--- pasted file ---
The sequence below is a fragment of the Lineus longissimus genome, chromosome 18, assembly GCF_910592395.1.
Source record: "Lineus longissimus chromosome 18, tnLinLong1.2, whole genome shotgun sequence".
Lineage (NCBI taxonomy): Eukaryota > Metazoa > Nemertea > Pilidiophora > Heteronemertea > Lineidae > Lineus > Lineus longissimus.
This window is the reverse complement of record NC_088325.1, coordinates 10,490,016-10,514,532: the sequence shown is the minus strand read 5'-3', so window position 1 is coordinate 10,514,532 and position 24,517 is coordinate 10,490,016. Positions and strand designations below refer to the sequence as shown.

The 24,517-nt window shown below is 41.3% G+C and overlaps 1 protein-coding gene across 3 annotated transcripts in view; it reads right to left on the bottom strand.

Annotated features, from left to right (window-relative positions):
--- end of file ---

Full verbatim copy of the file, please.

The sequence below is a fragment of the Lineus longissimus genome, chromosome 18, assembly GCF_910592395.1.
Source record: "Lineus longissimus chromosome 18, tnLinLong1.2, whole genome shotgun sequence".
Lineage (NCBI taxonomy): Eukaryota > Metazoa > Nemertea > Pilidiophora > Heteronemertea > Lineidae > Lineus > Lineus longissimus.
This window is the reverse complement of record NC_088325.1, coordinates 10,490,016-10,514,532: the sequence shown is the minus strand read 5'-3', so window position 1 is coordinate 10,514,532 and position 24,517 is coordinate 10,490,016. Positions and strand designations below refer to the sequence as shown.

The 24,517-nt window shown below is 41.3% G+C and overlaps 1 protein-coding gene across 3 annotated transcripts in view; it reads right to left on the bottom strand.

Annotated features, from left to right (window-relative positions):